We started off our visit to Riung with a visit to a nearby chain of islands with white sand beaches and OK snorkeling. We set up the trip through a young guy recommended by our guidebook, but we were actually taken around by a local fisherman, his wife, and his son-in-law. We went on the trip with a Swiss guy with an Indonesian father, who could understand what the family was talking about. Apparently, the son-in-law was involved in an open affair with a married woman and was giggling on the phone with her throughout our trip. His in-laws were laughing about it all, although occasionally joking about leaving him on one of the beaches.

The night we got back from the island trip, the guy who set up the trip came by our hotel to invite us to his sister's wedding the next day. We had been thinking of leaving Riung, but we have the sensible travel policy of not declining invitations to local weddings. The wedding was pretty much an all-day affair for those closest to the bride and groom - a cow was slaughtered at dawn, cooking began early, the ceremony before a small group of guests (including us!) was mid-morning with lunch served afterward (the cow stomach soup didn't do much for us), more cooking throughout the day, and then a huge dinner/party at night. It was a lot of fun, although we ended the night just as the dancing really got going (about 1:30 a.m.) because we had a 6 a.m. bus scheduled for the next morning. As an amusing sidenote, it turned out that the woman who gave us bananas on the bus to Riung happened to be a sibling of the bride - hospitable family!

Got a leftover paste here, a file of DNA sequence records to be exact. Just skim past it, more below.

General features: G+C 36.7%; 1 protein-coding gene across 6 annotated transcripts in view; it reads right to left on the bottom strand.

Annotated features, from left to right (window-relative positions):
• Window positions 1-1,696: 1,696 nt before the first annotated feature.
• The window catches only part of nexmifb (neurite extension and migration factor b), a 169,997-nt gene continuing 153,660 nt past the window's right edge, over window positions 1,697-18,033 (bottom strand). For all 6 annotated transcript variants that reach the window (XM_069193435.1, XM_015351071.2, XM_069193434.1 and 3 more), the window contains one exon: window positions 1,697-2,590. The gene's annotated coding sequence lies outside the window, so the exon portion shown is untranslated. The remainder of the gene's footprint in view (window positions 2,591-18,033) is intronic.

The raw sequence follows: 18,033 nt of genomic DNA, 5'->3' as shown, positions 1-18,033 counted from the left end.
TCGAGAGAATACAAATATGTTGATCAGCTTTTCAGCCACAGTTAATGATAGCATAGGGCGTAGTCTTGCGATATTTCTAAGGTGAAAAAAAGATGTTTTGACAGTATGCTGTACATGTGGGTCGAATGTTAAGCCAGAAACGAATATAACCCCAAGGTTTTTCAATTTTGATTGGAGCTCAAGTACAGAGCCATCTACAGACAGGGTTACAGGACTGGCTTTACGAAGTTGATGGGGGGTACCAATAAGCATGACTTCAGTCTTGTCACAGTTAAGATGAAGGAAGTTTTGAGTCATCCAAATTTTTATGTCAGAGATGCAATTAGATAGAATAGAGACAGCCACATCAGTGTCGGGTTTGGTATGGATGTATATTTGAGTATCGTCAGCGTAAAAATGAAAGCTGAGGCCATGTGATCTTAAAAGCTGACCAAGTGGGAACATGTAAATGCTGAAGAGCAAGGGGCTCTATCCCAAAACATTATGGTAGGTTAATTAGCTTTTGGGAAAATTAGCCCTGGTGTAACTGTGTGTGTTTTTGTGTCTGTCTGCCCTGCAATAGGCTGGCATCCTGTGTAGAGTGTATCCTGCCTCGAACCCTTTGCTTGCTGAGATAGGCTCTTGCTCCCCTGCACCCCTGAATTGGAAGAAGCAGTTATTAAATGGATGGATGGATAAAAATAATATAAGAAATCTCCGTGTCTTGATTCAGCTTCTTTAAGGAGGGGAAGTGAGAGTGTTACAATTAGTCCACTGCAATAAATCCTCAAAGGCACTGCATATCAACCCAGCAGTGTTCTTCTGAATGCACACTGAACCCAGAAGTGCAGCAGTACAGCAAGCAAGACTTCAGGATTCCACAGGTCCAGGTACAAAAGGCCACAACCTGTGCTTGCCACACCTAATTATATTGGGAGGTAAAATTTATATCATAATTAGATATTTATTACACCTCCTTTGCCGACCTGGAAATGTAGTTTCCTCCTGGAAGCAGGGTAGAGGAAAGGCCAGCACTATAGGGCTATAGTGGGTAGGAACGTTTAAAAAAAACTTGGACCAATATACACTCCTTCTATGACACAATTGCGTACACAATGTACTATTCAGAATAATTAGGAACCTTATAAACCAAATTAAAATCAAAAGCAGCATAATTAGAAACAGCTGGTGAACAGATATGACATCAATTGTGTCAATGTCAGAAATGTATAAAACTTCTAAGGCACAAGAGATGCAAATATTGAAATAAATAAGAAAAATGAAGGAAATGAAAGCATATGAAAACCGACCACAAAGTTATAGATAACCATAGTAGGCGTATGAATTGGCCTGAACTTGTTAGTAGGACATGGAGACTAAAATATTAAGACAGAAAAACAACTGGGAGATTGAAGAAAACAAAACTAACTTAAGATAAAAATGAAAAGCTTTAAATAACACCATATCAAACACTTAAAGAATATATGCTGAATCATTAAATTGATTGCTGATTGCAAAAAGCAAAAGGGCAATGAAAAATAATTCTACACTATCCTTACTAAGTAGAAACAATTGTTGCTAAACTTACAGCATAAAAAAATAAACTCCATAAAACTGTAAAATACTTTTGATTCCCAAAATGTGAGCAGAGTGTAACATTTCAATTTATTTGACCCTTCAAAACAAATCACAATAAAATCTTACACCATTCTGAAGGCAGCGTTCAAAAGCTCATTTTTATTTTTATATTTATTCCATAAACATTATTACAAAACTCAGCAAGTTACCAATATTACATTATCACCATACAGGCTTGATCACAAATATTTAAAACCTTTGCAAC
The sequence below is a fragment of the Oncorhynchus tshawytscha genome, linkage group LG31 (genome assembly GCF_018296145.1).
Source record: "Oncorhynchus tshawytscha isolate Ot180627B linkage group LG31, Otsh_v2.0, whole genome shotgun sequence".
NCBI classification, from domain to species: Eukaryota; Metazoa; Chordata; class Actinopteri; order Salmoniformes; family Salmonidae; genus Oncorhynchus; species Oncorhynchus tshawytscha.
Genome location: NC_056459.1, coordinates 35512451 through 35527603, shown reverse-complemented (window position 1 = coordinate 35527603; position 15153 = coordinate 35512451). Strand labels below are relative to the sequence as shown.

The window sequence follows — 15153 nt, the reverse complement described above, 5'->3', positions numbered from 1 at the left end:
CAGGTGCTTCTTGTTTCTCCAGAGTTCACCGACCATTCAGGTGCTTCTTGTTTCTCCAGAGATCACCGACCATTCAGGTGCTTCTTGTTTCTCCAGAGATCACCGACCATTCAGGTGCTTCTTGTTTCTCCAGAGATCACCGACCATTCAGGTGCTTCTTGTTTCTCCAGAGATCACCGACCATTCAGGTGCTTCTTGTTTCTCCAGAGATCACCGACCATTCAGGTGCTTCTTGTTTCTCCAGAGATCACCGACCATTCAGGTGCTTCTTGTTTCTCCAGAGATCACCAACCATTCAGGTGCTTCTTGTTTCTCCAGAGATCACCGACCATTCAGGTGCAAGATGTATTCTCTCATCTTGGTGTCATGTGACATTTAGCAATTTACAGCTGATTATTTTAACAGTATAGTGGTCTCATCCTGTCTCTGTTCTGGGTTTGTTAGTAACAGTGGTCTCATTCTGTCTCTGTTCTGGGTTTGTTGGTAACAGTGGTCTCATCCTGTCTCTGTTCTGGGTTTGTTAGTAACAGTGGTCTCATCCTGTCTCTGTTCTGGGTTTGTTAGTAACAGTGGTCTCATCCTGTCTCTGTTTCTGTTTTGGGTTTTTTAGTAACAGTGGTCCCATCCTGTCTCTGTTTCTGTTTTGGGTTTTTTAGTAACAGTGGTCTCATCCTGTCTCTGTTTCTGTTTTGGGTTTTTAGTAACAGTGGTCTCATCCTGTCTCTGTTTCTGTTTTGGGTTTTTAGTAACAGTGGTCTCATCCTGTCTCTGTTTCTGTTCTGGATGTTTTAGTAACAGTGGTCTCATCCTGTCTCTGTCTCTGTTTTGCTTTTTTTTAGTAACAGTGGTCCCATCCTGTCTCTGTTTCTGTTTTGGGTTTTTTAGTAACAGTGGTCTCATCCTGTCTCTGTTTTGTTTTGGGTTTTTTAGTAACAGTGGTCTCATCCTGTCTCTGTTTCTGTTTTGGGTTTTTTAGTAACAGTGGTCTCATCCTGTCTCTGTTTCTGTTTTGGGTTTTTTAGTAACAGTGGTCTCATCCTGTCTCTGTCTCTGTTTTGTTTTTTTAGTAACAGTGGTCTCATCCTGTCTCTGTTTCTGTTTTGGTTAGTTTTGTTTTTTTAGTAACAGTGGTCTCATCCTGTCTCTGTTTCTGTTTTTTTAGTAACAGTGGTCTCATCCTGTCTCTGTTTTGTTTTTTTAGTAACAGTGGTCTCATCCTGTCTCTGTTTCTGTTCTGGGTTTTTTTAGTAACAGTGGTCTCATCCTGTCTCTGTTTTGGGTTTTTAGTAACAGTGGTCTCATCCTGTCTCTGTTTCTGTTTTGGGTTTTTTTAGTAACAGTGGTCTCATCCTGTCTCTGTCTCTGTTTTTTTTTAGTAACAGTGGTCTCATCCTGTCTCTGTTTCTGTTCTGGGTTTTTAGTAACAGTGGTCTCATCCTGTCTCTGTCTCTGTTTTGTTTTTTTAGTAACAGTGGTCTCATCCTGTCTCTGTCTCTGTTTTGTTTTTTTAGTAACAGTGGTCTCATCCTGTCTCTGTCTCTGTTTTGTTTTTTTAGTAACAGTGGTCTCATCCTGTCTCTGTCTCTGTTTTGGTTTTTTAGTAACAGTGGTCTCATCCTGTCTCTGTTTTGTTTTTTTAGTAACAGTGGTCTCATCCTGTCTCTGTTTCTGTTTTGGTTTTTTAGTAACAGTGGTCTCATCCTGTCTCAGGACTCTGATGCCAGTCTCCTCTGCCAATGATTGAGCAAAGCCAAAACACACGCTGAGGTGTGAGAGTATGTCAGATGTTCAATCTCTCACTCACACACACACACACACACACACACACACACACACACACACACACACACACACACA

Remember that 6 a.m. bus? Unsurprisingly, it showed up at 5:30. We were the first to be picked up, though, and the bus kindly waited for us to drink a cup of tea before we loaded in to begin the ride to the city of Ende, where we'd catch another bus to the small village of Moni. The ride to Ende was a little surreal due to the lack of sleep, but will be remembered particularly for the small herd of goats that was loaded onto the top of the bus as we left Riung.

The ride from Ende to Moni was particularly beautiful. Ende is surroundeded by volcanic black sand beaches, and inland are steep cliffs covered in green over aqua blue rivers below. The village of Moni is up in the hills a bit, which provided a nice change from the very hot and mosquito-ridden Riung. Moni also is the base for visits to Mt. Kelimutu, a volcano with three crater lakes that frequently change colors. The day we visited, two were turquoise and one was a deep brown/black. We also happened to be in Moni on market day, where many women from surrounding villages, wearing distinctive, traditional woven sarongs, came to sell vegetables, chickens and weavings.